Canadian Supreme Court Rules Canada Can Tax Carbon Emissions

By McKenzie Carpenter Monday, March 29, 2021

Globe next to a gavel with a world map behind.

The issue of carbon emissions is discussed quite heavily as companies, organizations, and governments around the world look for alternative energy sources and ways to reduce overall carbon dioxide (CO2) emissions to help the environment. Last week the Canadian Supreme court upheld a ruling that stated the Canadian government’s plan to tax carbon emissions was legal.

Trudeau’s Carbon Tax Plan

In 2018, Canadian Prime Minister Justin Trudeau announced a new nationwide carbon tax plan, the Greenhouse Gas Pricing Act, to meet Canada’s carbon emission targets under the Paris Climate Treaty. As a result, polluters would be charged a fee for dumping CO2 emissions into the air. The new tax plan was met with some resistance from Canadian provinces like Ontario, Saskatchewan, Manitoba, and New Brunswick.

A couple of years later, in December 2020, Prime Minister Trudeau revealed the Canadian federal government would be raising the carbon emissions tax in provinces that did not already create their own emissions reduction plans. The prices were set to increase from $30 CAD (roughly $24 USD) per ton of CO2 released to $170 CAD (about $142 USD) per ton by 2030. The tax hike was met by more backlash from several provinces. As part of the tax plan, funding would be dedicated to supporting projects and technologies that strive to reduce CO2 emissions.

Supreme Court Ruling

The backlash of tax hikes from a few provinces led the provinces of Alberta, Ontario, and Saskatchewan to challenge the legality of the Greenhouse Gas Pricing Act, citing its unconstitutionality, ultimately leaving the decision up to the Canadian Supreme Court.

Last week, the Canadian Supreme Court upheld the Greenhouse Gas Pricing Act’s legality in a 6-3 vote, stating Parliament had a right to enact the Act, “as a matter of national concern under the peace, order, and good government.” Under this new ruling, Parliament will now be able to ensure each province and territory set up its own CO2 emissions reduction plan.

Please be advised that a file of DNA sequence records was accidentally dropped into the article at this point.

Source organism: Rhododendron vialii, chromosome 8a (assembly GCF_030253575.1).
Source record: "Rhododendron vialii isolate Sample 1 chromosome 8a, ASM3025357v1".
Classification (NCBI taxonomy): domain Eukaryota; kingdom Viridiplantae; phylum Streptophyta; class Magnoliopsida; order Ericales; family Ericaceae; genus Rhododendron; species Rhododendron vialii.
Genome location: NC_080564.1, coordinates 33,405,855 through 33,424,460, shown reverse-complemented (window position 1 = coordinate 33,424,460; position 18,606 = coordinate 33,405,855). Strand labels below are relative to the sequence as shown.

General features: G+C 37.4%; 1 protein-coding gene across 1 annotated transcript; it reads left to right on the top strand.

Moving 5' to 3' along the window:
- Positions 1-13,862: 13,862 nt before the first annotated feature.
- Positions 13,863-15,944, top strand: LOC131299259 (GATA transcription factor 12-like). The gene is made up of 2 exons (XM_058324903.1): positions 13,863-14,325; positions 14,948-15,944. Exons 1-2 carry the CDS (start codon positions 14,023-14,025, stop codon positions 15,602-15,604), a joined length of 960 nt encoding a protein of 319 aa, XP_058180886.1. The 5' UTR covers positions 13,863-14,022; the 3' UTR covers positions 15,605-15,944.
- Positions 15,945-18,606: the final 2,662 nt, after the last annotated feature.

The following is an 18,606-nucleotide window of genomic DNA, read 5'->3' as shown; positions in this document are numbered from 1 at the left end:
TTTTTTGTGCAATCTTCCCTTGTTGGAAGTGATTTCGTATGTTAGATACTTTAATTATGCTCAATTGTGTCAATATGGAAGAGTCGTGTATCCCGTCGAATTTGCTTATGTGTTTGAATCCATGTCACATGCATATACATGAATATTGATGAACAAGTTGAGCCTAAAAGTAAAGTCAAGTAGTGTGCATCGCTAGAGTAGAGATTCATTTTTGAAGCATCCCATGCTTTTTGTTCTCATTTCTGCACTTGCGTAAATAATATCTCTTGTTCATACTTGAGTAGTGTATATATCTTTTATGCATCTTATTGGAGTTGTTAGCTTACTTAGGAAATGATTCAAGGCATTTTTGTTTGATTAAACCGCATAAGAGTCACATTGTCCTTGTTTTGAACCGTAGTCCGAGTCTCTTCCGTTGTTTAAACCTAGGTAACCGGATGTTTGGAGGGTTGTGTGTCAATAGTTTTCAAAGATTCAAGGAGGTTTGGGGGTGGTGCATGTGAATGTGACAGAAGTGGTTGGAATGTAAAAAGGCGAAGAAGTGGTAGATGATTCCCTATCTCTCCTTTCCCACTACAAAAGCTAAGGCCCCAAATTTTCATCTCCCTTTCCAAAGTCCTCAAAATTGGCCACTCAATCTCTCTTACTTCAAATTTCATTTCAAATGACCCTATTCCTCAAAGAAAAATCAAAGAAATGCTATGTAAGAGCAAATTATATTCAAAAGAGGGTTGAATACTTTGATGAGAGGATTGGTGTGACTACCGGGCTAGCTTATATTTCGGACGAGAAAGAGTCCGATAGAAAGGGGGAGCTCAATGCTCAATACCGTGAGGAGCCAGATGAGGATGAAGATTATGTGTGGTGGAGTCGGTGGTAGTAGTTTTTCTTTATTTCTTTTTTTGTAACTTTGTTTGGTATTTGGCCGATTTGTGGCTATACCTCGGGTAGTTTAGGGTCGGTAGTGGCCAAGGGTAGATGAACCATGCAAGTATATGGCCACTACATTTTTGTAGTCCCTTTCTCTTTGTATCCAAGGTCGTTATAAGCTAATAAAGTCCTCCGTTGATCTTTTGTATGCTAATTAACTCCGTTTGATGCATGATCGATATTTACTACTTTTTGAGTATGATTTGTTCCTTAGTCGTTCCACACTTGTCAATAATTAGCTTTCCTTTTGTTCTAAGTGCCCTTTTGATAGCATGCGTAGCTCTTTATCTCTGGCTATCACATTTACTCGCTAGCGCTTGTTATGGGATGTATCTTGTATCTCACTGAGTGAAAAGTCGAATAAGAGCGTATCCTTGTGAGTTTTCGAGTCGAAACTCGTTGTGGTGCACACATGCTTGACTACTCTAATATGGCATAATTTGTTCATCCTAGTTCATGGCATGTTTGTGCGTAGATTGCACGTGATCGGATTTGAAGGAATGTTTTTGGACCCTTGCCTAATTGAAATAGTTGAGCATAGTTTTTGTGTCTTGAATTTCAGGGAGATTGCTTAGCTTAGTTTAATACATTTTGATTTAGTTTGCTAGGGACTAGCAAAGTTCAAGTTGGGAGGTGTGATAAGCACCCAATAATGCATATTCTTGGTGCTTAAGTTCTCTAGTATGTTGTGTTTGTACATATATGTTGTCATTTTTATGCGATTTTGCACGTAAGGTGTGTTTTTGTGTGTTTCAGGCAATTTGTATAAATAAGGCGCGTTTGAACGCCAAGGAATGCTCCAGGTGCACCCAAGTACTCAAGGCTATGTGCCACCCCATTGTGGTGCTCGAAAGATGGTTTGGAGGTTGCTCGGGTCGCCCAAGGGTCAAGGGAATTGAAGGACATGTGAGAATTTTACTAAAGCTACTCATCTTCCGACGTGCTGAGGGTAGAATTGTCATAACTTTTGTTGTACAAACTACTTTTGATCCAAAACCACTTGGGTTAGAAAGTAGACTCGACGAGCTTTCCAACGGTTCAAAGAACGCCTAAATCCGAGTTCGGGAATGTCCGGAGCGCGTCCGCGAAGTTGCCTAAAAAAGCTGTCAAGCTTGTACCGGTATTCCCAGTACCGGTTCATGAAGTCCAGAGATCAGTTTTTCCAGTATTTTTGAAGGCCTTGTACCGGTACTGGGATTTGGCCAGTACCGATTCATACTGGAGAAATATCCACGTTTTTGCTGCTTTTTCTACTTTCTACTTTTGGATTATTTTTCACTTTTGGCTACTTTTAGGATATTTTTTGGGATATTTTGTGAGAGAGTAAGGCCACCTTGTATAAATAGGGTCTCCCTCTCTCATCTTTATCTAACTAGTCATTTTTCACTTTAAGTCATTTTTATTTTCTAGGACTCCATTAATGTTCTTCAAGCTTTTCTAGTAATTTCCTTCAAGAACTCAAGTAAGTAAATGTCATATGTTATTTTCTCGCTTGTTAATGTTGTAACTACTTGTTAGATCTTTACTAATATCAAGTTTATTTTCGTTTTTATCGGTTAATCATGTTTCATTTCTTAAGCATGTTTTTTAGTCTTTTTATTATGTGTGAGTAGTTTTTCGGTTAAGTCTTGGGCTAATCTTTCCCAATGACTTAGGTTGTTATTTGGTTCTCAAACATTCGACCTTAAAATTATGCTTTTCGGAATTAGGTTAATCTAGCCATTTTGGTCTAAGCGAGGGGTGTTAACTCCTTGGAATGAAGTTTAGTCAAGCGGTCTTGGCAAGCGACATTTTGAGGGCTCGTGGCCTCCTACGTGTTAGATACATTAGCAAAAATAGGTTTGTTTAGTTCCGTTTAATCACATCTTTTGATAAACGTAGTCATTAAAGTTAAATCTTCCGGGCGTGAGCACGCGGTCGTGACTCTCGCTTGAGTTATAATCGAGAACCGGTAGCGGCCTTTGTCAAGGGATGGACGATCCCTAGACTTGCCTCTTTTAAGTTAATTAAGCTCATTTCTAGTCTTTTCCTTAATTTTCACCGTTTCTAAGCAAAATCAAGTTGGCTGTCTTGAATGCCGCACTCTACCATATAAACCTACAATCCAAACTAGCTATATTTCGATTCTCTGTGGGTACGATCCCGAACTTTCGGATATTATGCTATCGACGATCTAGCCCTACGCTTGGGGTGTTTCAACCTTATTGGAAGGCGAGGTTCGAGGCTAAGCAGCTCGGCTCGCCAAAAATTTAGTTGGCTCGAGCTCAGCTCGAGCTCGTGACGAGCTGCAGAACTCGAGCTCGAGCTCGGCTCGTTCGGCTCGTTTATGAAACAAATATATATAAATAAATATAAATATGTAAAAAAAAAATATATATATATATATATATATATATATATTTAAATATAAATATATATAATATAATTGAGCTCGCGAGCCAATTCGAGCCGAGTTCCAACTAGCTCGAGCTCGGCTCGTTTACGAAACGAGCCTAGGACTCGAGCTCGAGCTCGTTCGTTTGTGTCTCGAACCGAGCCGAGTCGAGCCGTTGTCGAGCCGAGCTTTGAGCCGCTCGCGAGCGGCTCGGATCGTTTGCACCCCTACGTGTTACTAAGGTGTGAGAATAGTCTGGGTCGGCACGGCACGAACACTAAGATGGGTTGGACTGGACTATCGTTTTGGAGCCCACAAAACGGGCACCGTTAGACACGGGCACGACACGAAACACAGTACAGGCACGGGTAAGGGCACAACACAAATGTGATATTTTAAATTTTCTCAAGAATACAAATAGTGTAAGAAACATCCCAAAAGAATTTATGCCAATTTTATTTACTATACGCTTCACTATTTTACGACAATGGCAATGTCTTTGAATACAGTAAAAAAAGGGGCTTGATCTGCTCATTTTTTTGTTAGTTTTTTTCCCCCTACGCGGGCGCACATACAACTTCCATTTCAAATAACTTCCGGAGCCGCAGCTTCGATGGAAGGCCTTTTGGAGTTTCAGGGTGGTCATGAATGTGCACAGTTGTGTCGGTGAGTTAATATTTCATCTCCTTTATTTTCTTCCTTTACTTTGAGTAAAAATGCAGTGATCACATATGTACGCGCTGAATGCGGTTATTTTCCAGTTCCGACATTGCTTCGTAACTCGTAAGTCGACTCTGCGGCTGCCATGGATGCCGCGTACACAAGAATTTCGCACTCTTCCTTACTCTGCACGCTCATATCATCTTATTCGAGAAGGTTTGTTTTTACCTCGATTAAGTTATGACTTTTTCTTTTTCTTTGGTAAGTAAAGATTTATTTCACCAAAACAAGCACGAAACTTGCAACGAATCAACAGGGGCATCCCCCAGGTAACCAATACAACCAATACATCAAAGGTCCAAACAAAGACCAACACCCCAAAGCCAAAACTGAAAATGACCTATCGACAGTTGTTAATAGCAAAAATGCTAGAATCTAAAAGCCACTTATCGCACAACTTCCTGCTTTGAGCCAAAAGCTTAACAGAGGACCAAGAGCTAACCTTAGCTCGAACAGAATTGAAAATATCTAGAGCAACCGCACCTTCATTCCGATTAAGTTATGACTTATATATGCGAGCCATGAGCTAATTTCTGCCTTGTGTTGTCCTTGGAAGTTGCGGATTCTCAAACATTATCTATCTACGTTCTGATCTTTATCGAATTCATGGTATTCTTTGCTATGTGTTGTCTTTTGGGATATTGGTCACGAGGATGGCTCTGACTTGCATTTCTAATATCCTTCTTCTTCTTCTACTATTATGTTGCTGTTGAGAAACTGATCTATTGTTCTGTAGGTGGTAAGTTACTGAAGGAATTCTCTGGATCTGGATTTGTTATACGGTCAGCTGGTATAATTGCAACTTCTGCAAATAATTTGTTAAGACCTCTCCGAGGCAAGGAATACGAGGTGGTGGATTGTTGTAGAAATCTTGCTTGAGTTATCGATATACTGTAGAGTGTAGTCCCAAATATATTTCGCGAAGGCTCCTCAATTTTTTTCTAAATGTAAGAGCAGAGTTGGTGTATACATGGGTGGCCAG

Chief Justice Richard Wagner added in the ruling, “Climate change is real. It is caused by greenhouse gas emissions resulting from human activities, and it poses a grave threat to humanity’s future.”

Although the Supreme Court affirmed Parliament’s CO2 emissions tax plan, it is not stopping some Canadian Conservatives from appealing the decision. Eric O’Toole, Canadian Conservative Party leader, said, “Canada’s Conservatives will repeal Justin Trudeau’s Carbon Tax. We will protect the environment and fight the reality of climate change, but we won't do it by making the poorest pay more.”

Despite provinces criticizing the ruling, TechCrunch reported some Canadian startup companies like Kanin Energy, Quaise, Eavor, and Planetary Hydrogen might actually benefit from the CO2 tax as they are businesses who work toward sustainability and alternative energy sources, possibly resulting in more funding for their missions.

Carbon Emissions Taxes Around the World

Other countries around the world are also protesting and criticizing carbon emission taxes and gas and diesel price increases.

In 2018, the “yellow vest” drivers’ protests in France were a result of President Emmanuel Macron announcing a new gas tax as part of the country’s mission to decrease its reliance on fossil fuels. Australia similarly faced extreme criticism and repeal from the Conservative Party for a $23 AUD (about $18 USD) per ton carbon tax, which resulted in a much lower tax. Furthermore, 10 states in the United States (US) already have CO2 emissions tax plans.

About the Author


Headshot of McKenzie Carpenter

McKenzie Carpenter is a graduate of Central Michigan University with a B.A.A. in Integrative Public Relations and French. McKenzie has previously worked for small businesses and nonprofit organizations.

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